By AARON CUTLER
By INKOO KANG
By SIMON ABRAMS
By SHERILYN CONNELLY
By NICK SCHAGER
By STEPHANIE ZACHAREK
By CHRIS KLIMEK
By NICK SCHAGER
Tom Hanks has built a career out of playing aggressively noble roles, so it's only natural to want to see him taken down a peg. But it's no fun to watch him suffer at the hands of Somali pirates in Paul Greengrass' true-life adventure Captain Phillips. Hanks plays the commander of the Maersk Alabama, a U.S. cargo ship en route from Oman to Kenya beset by Somali pirates. After trying to negotiate with these aggressive, trigger-happy extortionists, he somehow persuades them to release the ship and its crew in exchange for the wad of cash stashed in the ship's safe. The solution, of course, isn't as simple as that, and the ordeal that unfolds over the next five days involves further fruitless negotiation, countless bumps and bruises, and, ultimately, bloodshed of the sort Robert Louis Stevenson never imagined.
Captain Phillips was adapted by screenwriter Billy Ray from Richard Phillips' memoir, A Captain's Duty: Somali Pirates, Navy SEALS, and Dangerous Days at Sea. When the Maersk Alabama was hijacked in 2009, it became the first American ship to be raided by pirates in nearly 200 years. Early on, Phillips, knowing the ship is headed for potentially pirate-infested waters, gets the willies and stages a drill so the crew will know what to do if the ship comes under attack. The camera—even though Greengrass and cinematographer Barry Ackroyd favor the shaky, handheld kind—follows the men with precision and grace, through long, narrow corridors and into watertight chambers lined with pipes and dials. Shots are edited intelligently and meticulously; you always know where you are and why, and if you don't, it's because Greengrass hasn't told you yet. When Phillips, in an effort to defend his ship, removes a particular something from a box, you might at first wonder, "Shouldn't there be a line of dialogue telling me what it is he's fetching?" Then you realize—duh!—you'll find out what it is by watching. We've become conditioned to having everything in popular movies explained by dialogue; Greengrass returns audiences to a kind of innocence, reminding us it's okay to trust our eyes.
Still, there's something about Captain Phillips that's exhausting, and it may have to do with Greengrass' insistence on trying to explain why unhappy Somalis would want to clamber aboard an American ship and start firing automatic weapons willy-nilly. Even in the face of the most aggressive human behavior, he wants to understand motives and complications, and here he takes great care to show us how desperate these men are, in some cases needing to provide for their families.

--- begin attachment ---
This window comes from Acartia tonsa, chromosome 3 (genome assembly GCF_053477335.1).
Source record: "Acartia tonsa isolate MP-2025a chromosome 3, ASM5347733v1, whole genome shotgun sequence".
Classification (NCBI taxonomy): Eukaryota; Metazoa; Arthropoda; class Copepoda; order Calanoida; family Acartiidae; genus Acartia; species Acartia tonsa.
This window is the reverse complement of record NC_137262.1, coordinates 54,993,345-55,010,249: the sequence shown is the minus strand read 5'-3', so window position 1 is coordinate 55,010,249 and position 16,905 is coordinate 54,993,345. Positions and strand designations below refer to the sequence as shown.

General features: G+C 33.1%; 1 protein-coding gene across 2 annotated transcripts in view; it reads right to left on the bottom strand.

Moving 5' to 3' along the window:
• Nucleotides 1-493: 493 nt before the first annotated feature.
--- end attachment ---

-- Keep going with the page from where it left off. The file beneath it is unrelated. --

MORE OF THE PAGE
Explanation doesn't necessarily equal justification, but these are some rough, nasty (if confused) guys. Of course, Greengrass needs to humanize them, and the actors he's chosen to portray them—particularly Barkhad Abdi as the leader, Muse, and Barkhad Abdirahman as addled teenager Bilal—are superb. But Captain Phillips gets dangerously close to making a "these people just can't help themselves" defense, which is a particularly subtle, if unintentional, kind of racism.
But even if Captain Phillips treads into some ideologically rough waters, there's one thing that's hard to find fault with: Hanks gives a performance that goes from good (through the first 124 minutes) to extraordinary (in the last 10). Yes, he's easy to pick on, particularly given that in his most recent pictures—Larry Crowne, those movies based on Dan Brown novels, Cloud Atlas—he has been forced to wear some distractingly weird hairdos. But when he's not tonsorially challenged, Hanks can be a marvelous performer, and in Captain Phillips, he lets out one hell of a quiet roar.
Instead of writing all of Phillips' anguish, fear and frustration in big loops, he parcels them out discreetly, with a glance here and a half-hidden frown there. And at the movie's end, he does something so astonishing yet so effortlessly natural that I can't recall ever having seen anything like it. Hanks' performance captures an essential but subtle idea: The things you do to survive a crisis are just the beginning; the real work begins afterward, when the world has gone back to normal but you haven't. When you can finally stand without lurching, that's when you've really got your sea legs.
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